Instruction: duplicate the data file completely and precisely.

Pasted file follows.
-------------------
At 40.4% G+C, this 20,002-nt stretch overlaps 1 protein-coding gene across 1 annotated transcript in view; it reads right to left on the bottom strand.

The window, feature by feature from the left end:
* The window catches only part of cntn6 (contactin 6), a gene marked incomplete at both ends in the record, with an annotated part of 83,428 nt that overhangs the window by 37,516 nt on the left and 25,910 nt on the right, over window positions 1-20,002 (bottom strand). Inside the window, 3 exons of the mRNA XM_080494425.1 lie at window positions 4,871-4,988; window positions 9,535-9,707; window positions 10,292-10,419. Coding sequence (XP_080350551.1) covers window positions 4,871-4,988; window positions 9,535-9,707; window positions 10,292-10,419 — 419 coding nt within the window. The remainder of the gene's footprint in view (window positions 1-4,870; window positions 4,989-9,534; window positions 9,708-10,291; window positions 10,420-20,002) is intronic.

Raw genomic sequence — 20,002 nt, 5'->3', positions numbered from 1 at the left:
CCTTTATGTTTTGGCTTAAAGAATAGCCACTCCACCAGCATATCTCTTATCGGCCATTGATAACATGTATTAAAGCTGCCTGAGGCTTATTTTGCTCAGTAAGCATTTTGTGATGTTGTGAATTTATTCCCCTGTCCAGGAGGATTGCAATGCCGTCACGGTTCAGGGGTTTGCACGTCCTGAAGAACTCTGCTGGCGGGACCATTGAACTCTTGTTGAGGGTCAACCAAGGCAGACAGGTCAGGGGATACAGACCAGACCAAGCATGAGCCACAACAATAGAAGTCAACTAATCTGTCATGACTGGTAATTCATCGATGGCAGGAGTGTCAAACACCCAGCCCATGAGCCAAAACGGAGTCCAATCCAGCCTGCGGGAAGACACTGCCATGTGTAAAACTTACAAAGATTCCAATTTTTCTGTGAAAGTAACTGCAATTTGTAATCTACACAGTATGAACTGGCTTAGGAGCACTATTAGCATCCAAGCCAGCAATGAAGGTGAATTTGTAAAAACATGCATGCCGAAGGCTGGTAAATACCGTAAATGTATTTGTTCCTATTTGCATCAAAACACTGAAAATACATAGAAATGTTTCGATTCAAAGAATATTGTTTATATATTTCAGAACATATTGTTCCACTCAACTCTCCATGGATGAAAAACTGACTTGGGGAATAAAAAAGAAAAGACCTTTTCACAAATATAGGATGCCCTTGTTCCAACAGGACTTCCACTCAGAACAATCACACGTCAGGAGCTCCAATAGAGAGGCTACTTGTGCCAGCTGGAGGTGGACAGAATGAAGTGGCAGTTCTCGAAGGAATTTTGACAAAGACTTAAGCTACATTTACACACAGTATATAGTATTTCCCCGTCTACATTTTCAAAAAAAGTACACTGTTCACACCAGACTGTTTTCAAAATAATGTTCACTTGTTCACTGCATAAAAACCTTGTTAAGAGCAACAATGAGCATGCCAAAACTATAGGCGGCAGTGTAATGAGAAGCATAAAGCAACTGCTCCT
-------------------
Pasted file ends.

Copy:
At 40.4% G+C, this 20,002-nt stretch overlaps 1 protein-coding gene across 1 annotated transcript in view; it reads right to left on the bottom strand.

The window, feature by feature from the left end:
* The window catches only part of cntn6 (contactin 6), a gene marked incomplete at both ends in the record, with an annotated part of 83,428 nt that overhangs the window by 37,516 nt on the left and 25,910 nt on the right, over window positions 1-20,002 (bottom strand). Inside the window, 3 exons of the mRNA XM_080494425.1 lie at window positions 4,871-4,988; window positions 9,535-9,707; window positions 10,292-10,419. Coding sequence (XP_080350551.1) covers window positions 4,871-4,988; window positions 9,535-9,707; window positions 10,292-10,419 — 419 coding nt within the window. The remainder of the gene's footprint in view (window positions 1-4,870; window positions 4,989-9,534; window positions 9,708-10,291; window positions 10,420-20,002) is intronic.

Raw genomic sequence — 20,002 nt, 5'->3', positions numbered from 1 at the left:
CCTTTATGTTTTGGCTTAAAGAATAGCCACTCCACCAGCATATCTCTTATCGGCCATTGATAACATGTATTAAAGCTGCCTGAGGCTTATTTTGCTCAGTAAGCATTTTGTGATGTTGTGAATTTATTCCCCTGTCCAGGAGGATTGCAATGCCGTCACGGTTCAGGGGTTTGCACGTCCTGAAGAACTCTGCTGGCGGGACCATTGAACTCTTGTTGAGGGTCAACCAAGGCAGACAGGTCAGGGGATACAGACCAGACCAAGCATGAGCCACAACAATAGAAGTCAACTAATCTGTCATGACTGGTAATTCATCGATGGCAGGAGTGTCAAACACCCAGCCCATGAGCCAAAACGGAGTCCAATCCAGCCTGCGGGAAGACACTGCCATGTGTAAAACTTACAAAGATTCCAATTTTTCTGTGAAAGTAACTGCAATTTGTAATCTACACAGTATGAACTGGCTTAGGAGCACTATTAGCATCCAAGCCAGCAATGAAGGTGAATTTGTAAAAACATGCATGCCGAAGGCTGGTAAATACCGTAAATGTATTTGTTCCTATTTGCATCAAAACACTGAAAATACATAGAAATGTTTCGATTCAAAGAATATTGTTTATATATTTCAGAACATATTGTTCCACTCAACTCTCCATGGATGAAAAACTGACTTGGGGAATAAAAAAGAAAAGACCTTTTCACAAATATAGGATGCCCTTGTTCCAACAGGACTTCCACTCAGAACAATCACACGTCAGGAGCTCCAATAGAGAGGCTACTTGTGCCAGCTGGAGGTGGACAGAATGAAGTGGCAGTTCTCGAAGGAATTTTGACAAAGACTTAAGCTACATTTACACACAGTATATAGTATTTCCCCGTCTACATTTTCAAAAAAAGTACACTGTTCACACCAGACTGTTTTCAAAATAATGTTCACTTGTTCACTGCATAAAAACCTTGTTAAGAGCAACAATGAGCATGCCAAAACTATAGGCGGCAGTGTAATGAGAAGCATAAAGCAACTGCTCCT